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Themes in “Frankenstein” by Mary Shelley

Frankenstein is one of the greatest books of the nineteenth century that remains relevant today. Shelley explores many topics in her work that reflect social and philosophical aspects. In particular, the work refers to the problems of opposing nature and humanity, as well as the issues of ambition and blind faith in ideals. However, the theme of motherhood and human origins occupies a special place in the book. While Victor strives to design an artificial creature that would honor him as a creator, he also experiences alienation. The death of his mother, who was for Victor’s moral orientation, greatly influenced him, probably making him regret his attitude towards her. Despite his immense passion for science, emotional isolation and frustration with parenting force him to immerse himself in the creation of a monster.

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One of the main themes of the book, which supports all other focuses, is the theme of ambition. Already in the first letter, Robert Walton states: “I preferred glory to every enticement that wealth placed in my path.” This motif can also be seen in his other letters, which emphasize how important recognition and ambition are to him. In the context of other topics of the book, this aspect can be viewed as the leitmotif of the entire work. In particular, the pursuit of fame is the engine for scientific discovery and the transformation of society. At the same time, such a passion for their ambitions leads characters to tragic consequences and also isolates them from society. It is also important that it completely replaces all other aspirations, as well as connections.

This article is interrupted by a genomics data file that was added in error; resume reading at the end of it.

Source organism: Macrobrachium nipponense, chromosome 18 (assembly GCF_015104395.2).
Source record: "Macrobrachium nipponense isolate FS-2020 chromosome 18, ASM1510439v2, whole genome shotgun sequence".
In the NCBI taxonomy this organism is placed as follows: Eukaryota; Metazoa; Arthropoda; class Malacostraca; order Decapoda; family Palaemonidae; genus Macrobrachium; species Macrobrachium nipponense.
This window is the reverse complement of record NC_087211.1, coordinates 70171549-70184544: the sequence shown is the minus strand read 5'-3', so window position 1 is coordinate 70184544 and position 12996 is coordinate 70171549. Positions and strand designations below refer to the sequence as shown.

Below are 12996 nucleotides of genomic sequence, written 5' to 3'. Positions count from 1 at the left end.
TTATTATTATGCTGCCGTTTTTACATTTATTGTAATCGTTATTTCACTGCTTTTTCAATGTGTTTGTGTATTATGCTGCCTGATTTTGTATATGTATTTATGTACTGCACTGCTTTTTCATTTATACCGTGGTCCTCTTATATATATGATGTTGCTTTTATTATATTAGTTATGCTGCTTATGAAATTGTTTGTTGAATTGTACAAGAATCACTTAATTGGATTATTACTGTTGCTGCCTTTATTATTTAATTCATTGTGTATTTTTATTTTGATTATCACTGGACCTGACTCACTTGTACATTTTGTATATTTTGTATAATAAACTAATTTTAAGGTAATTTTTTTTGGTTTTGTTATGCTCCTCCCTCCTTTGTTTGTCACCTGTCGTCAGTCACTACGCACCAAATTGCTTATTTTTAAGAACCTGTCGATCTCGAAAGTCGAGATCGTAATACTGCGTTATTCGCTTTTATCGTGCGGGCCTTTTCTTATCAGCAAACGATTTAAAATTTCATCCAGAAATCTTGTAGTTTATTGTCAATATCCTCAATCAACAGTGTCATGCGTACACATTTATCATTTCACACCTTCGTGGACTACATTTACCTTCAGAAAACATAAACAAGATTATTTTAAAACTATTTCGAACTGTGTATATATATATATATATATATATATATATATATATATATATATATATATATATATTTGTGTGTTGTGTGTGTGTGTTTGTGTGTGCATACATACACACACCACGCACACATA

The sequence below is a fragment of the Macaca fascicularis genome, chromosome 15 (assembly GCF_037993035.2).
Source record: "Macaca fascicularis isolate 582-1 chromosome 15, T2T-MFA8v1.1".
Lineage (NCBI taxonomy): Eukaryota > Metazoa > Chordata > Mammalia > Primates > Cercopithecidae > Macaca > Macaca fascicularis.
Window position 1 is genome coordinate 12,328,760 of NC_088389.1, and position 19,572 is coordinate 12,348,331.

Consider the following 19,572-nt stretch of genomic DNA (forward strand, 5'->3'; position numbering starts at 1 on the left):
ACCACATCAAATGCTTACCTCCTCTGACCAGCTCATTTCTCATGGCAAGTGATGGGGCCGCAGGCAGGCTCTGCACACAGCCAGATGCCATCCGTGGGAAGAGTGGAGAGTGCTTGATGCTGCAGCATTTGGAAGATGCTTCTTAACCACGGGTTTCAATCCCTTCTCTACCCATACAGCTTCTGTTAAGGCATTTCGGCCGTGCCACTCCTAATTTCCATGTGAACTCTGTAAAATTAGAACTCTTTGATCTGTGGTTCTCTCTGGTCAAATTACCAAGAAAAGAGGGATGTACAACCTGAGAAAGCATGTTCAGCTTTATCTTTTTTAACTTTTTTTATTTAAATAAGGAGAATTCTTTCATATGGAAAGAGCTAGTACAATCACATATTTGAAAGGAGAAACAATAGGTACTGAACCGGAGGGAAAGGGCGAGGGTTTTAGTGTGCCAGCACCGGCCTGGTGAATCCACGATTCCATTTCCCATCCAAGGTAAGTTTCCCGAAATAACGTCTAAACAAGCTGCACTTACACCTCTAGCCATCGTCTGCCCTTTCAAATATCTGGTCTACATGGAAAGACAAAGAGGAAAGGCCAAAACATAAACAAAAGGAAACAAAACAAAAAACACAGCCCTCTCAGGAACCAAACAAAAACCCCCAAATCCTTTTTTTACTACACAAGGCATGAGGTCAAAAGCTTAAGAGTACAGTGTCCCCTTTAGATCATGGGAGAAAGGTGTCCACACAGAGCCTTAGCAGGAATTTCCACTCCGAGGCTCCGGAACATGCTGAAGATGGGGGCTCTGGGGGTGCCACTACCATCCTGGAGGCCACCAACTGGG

However, this desire to acquire unsurpassed power is a delusion since it assumes that neither Victor nor Walton is aware of flaws. This approach in the future leads to monstrous consequences that overthrow the characters from a height. Despite their belief in their power, Victor and Walton have “weak and faulty natures.” Victor turns out to be the creator of a monster that does not live up to his ideals and aspirations. At the same time, Walton is forced to abandon the continuation of the quest to the North Pole, losing his glory. This factor shows how unstable it is and how idealistic it is. At the same time, the characters are completely confident that they are right and are not aware of the possible consequences of their decisions. For example, Victor devotes his life to creating a monster, after which he is forced to fight it. Thus, he must eradicate his views and ideas, realizing their falsity.

Victor’s aspiration to create life also illustrates the theme of opposition between nature and man. In particular, in conjunction with the idealism and notorious flawless of his ideas, the book refers to nature as a perfect system. In this respect, Victor views himself as a creator and God, and Frankenstein as an ultimatum creation that must surpass all the achievements of nature. However, when the experiment does not give the desired results, it is confirmed that man is hardly able to create something as perfect as nature.

Taken together, these themes lead to another significant focus that Shelley presents in the book. Striving to transcend nature, as well as false ambition, result in the desire for superior knowledge. Even more, Victor strives for infinite knowledge that can potentially provide him with access to the secrets of the perfect creation. However, this shooting overshadows all other values ​​in the life of a scientist, not allowing him to lead a full life. Victor becomes obsessed with his creation, which he refers to as his child. This factor identifies to what extent social values ​​have been replaced by idealistic ones in his consciousness.